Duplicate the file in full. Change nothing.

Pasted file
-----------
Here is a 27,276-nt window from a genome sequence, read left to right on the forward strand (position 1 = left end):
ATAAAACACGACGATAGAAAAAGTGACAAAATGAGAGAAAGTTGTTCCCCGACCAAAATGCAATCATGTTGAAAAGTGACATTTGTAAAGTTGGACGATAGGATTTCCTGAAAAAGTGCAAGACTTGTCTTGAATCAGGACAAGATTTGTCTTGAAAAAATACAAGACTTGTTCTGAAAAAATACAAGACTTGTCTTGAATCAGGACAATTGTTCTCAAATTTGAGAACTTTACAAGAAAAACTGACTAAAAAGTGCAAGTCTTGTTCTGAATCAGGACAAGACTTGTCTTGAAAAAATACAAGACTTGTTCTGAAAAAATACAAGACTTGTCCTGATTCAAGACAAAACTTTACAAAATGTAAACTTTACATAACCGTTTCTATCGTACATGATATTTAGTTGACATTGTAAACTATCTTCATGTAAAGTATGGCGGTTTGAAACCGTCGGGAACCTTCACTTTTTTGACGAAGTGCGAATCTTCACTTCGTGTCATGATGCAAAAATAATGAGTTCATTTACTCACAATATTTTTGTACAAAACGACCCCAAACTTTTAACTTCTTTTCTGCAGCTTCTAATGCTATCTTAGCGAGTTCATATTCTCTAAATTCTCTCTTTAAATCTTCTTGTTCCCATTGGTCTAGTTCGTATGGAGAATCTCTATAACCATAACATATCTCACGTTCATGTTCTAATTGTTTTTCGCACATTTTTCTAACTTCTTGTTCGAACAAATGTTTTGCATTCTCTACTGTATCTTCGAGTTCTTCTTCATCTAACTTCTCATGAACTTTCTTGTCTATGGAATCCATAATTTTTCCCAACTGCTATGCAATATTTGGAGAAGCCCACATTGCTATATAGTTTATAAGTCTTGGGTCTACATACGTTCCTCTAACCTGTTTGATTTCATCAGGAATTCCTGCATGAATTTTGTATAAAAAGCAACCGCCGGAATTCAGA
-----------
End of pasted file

Here is a 27,276-nt window from a genome sequence, read left to right on the forward strand (position 1 = left end):
ATAAAACACGACGATAGAAAAAGTGACAAAATGAGAGAAAGTTGTTCCCCGACCAAAATGCAATCATGTTGAAAAGTGACATTTGTAAAGTTGGACGATAGGATTTCCTGAAAAAGTGCAAGACTTGTCTTGAATCAGGACAAGATTTGTCTTGAAAAAATACAAGACTTGTTCTGAAAAAATACAAGACTTGTCTTGAATCAGGACAATTGTTCTCAAATTTGAGAACTTTACAAGAAAAACTGACTAAAAAGTGCAAGTCTTGTTCTGAATCAGGACAAGACTTGTCTTGAAAAAATACAAGACTTGTTCTGAAAAAATACAAGACTTGTCCTGATTCAAGACAAAACTTTACAAAATGTAAACTTTACATAACCGTTTCTATCGTACATGATATTTAGTTGACATTGTAAACTATCTTCATGTAAAGTATGGCGGTTTGAAACCGTCGGGAACCTTCACTTTTTTGACGAAGTGCGAATCTTCACTTCGTGTCATGATGCAAAAATAATGAGTTCATTTACTCACAATATTTTTGTACAAAACGACCCCAAACTTTTAACTTCTTTTCTGCAGCTTCTAATGCTATCTTAGCGAGTTCATATTCTCTAAATTCTCTCTTTAAATCTTCTTGTTCCCATTGGTCTAGTTCGTATGGAGAATCTCTATAACCATAACATATCTCACGTTCATGTTCTAATTGTTTTTCGCACATTTTTCTAACTTCTTGTTCGAACAAATGTTTTGCATTCTCTACTGTATCTTCGAGTTCTTCTTCATCTAACTTCTCATGAACTTTCTTGTCTATGGAATCCATAATTTTTCCCAACTGCTATGCAATATTTGGAGAAGCCCACATTGCTATATAGTTTATAAGTCTTGGGTCTACATACGTTCCTCTAACCTGTTTGATTTCATCAGGAATTCCTGCATGAATTTTGTATAAAAAGCAACCGCCGGAATTCAGA